Following the pre-research consultation in September 2015, Dr. Tristan Pearce and his team conducted field research examining how traditional livelihoods in Fijian communities are vulnerable to the effects of climate change. Tristan was joined by Renee Currenti who is working as a research assistant in the Sustainability Research Centre, geography students Hayley McCreath and Dannielle Rietberg, international business student Tukai Vunituraga and three students conducting a sustainability research project as part of a course run by the University of the Sunshine Coast (SUS310), Zoe Arch, Roger Kitson and Diana Olsen. Four weeks were spent living in Vusama village (pictured below) employing ethnographic research methods to better understand how the community experiences and responds to environmental changes. Diana and Tristan spent time in Nahoho village as another study area to learn of the experiences and responses of the community to terrestrial and marine environment changes. It was fascinating to see the resilience of the Vusama and Nahoho communities as their environment has changed rapidly in recent years. In light of climate change seasons are shifting, rains are becoming unpredictable, freshwater is scarce and local agricultural systems are struggling. The research conducted in January will form the basis of an empirical case study as an example of how small Indigenous populations are facing the effects of climate change in the Pacific.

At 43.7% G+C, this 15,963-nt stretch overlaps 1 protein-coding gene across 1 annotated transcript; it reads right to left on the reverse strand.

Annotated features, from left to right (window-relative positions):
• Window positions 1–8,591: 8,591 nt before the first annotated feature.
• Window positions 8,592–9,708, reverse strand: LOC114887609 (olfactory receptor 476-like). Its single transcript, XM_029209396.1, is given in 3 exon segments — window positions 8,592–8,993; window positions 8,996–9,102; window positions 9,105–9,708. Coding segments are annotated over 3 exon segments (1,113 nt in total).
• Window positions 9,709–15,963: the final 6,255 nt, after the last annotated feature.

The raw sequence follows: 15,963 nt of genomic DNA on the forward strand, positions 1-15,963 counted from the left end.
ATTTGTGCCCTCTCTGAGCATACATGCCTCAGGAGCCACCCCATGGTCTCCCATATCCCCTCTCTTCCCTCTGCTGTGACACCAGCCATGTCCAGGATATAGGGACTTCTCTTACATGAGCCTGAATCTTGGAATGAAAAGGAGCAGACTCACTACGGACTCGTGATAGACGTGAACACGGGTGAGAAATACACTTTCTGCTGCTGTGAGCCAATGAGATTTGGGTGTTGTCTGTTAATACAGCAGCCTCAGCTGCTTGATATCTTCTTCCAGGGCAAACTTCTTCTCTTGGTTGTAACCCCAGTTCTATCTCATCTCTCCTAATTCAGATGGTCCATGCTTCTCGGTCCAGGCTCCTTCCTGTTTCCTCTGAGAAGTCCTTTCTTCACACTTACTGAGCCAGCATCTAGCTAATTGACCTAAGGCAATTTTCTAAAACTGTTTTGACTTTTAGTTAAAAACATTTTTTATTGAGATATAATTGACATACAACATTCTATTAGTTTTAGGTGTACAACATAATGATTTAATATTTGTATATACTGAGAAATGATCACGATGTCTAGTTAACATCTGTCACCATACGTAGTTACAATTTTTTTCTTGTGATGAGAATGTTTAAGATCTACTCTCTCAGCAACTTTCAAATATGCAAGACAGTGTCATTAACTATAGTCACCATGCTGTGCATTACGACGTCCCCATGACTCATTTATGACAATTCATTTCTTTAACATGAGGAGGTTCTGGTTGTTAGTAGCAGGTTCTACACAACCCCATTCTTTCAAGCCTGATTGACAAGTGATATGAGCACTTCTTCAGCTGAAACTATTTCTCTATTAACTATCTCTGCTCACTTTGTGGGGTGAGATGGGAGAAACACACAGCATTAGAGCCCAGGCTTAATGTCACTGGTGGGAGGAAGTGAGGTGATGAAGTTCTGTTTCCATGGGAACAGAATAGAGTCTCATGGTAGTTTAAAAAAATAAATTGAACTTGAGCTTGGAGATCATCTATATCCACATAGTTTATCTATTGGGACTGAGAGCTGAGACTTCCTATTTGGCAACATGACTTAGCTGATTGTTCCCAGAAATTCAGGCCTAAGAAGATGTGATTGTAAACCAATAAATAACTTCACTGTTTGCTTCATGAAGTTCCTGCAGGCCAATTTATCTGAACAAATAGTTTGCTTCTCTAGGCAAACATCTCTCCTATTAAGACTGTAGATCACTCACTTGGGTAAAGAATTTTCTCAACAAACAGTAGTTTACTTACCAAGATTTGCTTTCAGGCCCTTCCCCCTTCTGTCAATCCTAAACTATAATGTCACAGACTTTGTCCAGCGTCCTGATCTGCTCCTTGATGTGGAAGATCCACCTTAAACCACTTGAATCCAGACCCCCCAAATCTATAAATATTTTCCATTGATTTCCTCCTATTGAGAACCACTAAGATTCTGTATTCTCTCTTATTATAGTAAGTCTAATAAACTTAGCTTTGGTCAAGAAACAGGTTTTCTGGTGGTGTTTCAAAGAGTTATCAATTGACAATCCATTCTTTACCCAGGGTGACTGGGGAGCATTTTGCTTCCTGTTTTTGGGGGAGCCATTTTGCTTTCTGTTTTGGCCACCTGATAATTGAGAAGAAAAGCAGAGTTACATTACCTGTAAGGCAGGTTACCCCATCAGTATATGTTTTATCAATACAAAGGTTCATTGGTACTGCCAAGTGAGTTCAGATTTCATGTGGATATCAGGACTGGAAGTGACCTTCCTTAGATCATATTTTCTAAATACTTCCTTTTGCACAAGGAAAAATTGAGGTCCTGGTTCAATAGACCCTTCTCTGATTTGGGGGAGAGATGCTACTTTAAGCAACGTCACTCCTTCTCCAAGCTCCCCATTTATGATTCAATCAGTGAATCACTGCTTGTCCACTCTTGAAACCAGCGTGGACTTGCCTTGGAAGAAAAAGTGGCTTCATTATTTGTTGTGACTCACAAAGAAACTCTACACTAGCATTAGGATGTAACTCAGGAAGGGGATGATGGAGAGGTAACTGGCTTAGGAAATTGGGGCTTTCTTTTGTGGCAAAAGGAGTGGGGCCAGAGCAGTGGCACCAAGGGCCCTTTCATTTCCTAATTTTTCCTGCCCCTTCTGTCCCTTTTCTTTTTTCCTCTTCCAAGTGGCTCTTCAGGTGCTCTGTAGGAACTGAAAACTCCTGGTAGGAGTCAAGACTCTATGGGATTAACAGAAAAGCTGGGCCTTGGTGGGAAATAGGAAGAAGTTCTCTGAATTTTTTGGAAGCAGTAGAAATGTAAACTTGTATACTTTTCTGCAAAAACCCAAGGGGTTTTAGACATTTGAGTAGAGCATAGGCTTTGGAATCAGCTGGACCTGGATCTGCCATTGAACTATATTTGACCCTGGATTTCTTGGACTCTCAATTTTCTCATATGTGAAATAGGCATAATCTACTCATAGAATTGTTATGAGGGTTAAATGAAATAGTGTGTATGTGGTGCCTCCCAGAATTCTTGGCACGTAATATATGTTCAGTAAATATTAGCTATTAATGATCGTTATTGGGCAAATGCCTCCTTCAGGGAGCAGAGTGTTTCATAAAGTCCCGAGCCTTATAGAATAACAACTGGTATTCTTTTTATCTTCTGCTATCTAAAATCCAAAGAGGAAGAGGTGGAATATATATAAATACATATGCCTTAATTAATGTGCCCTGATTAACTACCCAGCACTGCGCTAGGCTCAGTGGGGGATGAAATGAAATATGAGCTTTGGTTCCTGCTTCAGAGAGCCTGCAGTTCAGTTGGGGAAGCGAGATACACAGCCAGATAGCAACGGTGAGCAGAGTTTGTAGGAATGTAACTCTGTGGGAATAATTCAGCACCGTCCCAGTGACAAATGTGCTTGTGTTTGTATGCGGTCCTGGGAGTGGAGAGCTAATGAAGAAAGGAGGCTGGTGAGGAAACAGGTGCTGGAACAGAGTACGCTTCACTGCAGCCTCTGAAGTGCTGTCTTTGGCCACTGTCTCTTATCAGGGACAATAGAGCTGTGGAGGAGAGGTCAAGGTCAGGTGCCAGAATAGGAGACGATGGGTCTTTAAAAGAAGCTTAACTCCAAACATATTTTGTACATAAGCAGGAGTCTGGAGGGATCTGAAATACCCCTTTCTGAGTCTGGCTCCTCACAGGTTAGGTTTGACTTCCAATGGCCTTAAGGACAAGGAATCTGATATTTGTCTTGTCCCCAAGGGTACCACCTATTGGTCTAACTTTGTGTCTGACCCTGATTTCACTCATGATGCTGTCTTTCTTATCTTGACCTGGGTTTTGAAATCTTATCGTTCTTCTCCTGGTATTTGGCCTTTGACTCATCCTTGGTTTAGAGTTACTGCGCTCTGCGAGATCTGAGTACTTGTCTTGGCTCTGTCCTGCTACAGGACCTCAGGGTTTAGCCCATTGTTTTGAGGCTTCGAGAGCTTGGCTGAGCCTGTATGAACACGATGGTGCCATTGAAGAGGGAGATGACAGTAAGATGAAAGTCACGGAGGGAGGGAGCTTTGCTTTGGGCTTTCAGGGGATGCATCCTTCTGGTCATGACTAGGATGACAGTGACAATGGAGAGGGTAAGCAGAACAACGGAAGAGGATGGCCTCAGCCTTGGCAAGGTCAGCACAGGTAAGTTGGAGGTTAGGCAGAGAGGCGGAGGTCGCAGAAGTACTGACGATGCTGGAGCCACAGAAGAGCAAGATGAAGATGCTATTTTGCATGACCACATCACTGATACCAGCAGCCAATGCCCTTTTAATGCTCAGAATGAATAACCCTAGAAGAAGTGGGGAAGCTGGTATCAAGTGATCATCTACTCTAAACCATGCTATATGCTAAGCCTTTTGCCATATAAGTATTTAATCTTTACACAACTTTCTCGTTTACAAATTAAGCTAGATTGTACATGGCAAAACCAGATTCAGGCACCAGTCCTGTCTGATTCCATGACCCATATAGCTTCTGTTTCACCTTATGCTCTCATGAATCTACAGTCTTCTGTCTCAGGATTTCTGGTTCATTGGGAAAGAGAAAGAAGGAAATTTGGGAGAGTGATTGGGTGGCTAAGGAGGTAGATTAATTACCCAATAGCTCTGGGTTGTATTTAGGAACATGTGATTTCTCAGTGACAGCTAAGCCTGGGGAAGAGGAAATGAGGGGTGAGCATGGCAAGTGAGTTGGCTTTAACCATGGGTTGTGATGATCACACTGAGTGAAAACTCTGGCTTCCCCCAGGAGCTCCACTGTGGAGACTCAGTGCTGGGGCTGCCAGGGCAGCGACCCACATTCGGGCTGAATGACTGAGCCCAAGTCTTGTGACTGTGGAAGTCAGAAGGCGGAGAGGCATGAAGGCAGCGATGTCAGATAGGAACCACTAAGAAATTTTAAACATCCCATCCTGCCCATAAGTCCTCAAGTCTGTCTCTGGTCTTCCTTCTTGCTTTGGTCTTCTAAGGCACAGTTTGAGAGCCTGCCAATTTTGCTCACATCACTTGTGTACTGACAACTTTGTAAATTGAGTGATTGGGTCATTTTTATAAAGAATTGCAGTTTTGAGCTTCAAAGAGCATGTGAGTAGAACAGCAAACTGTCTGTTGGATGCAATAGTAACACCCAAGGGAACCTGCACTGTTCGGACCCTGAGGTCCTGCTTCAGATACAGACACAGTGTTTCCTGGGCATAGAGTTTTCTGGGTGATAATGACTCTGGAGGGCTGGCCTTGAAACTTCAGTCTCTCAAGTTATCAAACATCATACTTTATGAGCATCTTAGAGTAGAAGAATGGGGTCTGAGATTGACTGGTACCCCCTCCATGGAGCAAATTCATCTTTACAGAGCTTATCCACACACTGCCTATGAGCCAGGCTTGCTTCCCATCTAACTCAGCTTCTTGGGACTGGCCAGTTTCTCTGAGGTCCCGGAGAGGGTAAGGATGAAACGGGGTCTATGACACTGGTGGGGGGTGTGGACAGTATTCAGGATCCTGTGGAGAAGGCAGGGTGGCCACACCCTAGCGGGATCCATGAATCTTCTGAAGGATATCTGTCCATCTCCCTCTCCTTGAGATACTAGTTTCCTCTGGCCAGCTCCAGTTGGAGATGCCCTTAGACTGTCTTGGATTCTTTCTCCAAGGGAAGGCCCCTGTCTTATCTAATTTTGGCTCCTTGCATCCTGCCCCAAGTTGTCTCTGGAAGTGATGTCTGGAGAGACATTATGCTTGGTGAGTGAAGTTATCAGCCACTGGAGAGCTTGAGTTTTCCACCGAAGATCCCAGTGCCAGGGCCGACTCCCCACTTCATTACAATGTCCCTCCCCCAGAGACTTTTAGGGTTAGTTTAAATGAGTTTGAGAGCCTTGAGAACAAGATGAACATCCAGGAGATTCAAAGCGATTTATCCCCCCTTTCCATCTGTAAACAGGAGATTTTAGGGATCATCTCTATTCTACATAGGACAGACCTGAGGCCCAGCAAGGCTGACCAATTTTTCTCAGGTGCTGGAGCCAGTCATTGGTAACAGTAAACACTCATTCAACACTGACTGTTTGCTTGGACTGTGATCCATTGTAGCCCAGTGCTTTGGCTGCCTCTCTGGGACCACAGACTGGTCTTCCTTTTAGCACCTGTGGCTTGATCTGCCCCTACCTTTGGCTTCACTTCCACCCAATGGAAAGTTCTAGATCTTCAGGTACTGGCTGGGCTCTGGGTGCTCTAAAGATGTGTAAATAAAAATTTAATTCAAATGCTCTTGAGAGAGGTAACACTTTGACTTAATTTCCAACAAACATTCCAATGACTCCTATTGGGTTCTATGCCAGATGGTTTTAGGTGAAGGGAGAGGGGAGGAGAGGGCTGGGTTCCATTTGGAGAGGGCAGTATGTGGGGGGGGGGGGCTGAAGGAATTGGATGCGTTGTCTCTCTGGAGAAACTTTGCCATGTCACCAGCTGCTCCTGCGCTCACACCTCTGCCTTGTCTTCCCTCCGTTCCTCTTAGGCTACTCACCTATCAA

Miguel Van Der Velden working as an intern for the UN Environment in Geneva
October 9, 2019
Angus Presents Findings of 'Regional Report: Indigenous Peoples' Food Security in the Arctic Region' to the UNFAO
October 7, 2019
Oct 25th - NRESi Colloquia at UNBC - Dr. Tristan Pearce